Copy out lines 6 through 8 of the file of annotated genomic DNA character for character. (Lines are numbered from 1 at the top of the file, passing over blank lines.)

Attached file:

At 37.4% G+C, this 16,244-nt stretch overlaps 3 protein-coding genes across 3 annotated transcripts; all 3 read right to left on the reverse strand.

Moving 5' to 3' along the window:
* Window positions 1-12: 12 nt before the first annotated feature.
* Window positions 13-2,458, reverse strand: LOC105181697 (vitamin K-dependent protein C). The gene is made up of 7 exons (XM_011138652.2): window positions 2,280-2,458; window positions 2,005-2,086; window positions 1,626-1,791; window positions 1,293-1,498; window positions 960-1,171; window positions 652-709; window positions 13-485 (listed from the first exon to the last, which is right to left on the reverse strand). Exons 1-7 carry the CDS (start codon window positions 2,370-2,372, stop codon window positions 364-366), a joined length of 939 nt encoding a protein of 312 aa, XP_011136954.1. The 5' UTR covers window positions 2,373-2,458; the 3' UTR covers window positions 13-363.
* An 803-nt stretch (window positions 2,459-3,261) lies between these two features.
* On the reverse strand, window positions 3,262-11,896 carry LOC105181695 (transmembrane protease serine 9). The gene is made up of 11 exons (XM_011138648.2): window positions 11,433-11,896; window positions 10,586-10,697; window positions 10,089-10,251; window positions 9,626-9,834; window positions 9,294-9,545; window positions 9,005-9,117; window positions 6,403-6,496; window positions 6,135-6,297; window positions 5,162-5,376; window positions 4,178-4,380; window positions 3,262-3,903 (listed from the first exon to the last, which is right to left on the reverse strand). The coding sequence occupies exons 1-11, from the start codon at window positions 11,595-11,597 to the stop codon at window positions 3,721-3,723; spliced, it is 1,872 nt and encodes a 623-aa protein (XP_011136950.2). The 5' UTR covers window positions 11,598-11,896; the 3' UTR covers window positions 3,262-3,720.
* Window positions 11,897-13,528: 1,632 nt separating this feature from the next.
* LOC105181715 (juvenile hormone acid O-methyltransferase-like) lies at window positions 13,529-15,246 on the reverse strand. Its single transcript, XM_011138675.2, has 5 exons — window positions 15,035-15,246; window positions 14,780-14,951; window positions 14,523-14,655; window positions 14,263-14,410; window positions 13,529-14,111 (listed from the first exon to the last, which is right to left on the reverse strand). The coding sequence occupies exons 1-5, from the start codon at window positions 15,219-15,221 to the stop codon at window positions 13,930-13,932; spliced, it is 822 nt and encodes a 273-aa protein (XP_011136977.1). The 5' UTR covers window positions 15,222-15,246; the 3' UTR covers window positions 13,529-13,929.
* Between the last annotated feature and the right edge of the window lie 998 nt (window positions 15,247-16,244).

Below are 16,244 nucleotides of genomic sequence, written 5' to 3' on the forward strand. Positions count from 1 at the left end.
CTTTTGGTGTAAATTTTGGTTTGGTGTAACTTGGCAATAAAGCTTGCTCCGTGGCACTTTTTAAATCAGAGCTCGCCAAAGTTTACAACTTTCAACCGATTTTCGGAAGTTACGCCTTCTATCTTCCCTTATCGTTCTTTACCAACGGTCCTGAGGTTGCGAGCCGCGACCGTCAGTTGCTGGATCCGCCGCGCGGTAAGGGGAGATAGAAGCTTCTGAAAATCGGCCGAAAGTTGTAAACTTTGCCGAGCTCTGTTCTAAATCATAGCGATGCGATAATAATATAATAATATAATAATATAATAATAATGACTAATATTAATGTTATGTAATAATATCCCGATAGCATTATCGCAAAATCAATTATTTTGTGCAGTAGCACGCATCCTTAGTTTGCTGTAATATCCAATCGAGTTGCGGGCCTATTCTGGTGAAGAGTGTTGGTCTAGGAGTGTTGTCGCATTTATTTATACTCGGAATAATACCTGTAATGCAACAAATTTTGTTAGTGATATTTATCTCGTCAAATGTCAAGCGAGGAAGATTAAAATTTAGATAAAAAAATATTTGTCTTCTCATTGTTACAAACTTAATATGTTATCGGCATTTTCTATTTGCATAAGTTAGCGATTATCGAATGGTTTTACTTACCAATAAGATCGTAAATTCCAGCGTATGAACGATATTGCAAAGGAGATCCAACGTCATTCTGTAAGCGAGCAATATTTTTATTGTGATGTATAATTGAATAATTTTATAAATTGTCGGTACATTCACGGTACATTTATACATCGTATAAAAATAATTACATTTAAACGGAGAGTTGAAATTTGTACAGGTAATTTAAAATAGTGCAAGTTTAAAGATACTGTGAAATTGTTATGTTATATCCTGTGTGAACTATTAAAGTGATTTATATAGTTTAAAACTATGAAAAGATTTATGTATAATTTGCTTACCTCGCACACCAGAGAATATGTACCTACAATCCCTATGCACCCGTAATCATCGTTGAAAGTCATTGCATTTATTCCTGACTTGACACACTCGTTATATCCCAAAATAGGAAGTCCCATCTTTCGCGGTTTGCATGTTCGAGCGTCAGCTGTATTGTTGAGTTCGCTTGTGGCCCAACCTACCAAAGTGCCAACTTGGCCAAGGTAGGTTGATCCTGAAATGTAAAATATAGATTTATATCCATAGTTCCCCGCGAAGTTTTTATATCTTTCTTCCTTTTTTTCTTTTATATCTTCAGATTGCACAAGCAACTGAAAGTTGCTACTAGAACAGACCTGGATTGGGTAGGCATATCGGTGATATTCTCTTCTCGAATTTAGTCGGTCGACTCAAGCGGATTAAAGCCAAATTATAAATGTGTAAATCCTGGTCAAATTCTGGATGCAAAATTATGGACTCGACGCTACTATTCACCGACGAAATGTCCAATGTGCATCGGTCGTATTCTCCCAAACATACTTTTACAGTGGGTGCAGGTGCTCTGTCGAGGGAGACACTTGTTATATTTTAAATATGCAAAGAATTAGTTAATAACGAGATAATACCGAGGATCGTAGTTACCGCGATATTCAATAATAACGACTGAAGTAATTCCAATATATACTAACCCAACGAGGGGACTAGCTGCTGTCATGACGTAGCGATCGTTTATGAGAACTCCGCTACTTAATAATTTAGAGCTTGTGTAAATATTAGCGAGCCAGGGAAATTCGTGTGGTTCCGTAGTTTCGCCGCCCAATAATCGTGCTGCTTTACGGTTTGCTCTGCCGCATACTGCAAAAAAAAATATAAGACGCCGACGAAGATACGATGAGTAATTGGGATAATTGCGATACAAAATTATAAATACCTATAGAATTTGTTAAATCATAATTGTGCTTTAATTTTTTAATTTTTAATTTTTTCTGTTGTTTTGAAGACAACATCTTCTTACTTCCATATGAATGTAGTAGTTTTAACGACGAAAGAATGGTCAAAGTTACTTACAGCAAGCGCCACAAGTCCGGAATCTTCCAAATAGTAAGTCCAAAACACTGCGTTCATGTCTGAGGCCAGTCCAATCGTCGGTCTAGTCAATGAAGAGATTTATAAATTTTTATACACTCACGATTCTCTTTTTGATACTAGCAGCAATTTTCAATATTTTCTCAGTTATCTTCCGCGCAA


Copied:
* On the reverse strand, window positions 3,262-11,896 carry LOC105181695 (transmembrane protease serine 9). The gene is made up of 11 exons (XM_011138648.2): window positions 11,433-11,896; window positions 10,586-10,697; window positions 10,089-10,251; window positions 9,626-9,834; window positions 9,294-9,545; window positions 9,005-9,117; window positions 6,403-6,496; window positions 6,135-6,297; window positions 5,162-5,376; window positions 4,178-4,380; window positions 3,262-3,903 (listed from the first exon to the last, which is right to left on the reverse strand). The coding sequence occupies exons 1-11, from the start codon at window positions 11,595-11,597 to the stop codon at window positions 3,721-3,723; spliced, it is 1,872 nt and encodes a 623-aa protein (XP_011136950.2). The 5' UTR covers window positions 11,598-11,896; the 3' UTR covers window positions 3,262-3,720.
* Window positions 11,897-13,528: 1,632 nt separating this feature from the next.
* LOC105181715 (juvenile hormone acid O-methyltransferase-like) lies at window positions 13,529-15,246 on the reverse strand. Its single transcript, XM_011138675.2, has 5 exons — window positions 15,035-15,246; window positions 14,780-14,951; window positions 14,523-14,655; window positions 14,263-14,410; window positions 13,529-14,111 (listed from the first exon to the last, which is right to left on the reverse strand). The coding sequence occupies exons 1-5, from the start codon at window positions 15,219-15,221 to the stop codon at window positions 13,930-13,932; spliced, it is 822 nt and encodes a 273-aa protein (XP_011136977.1). The 5' UTR covers window positions 15,222-15,246; the 3' UTR covers window positions 13,529-13,929.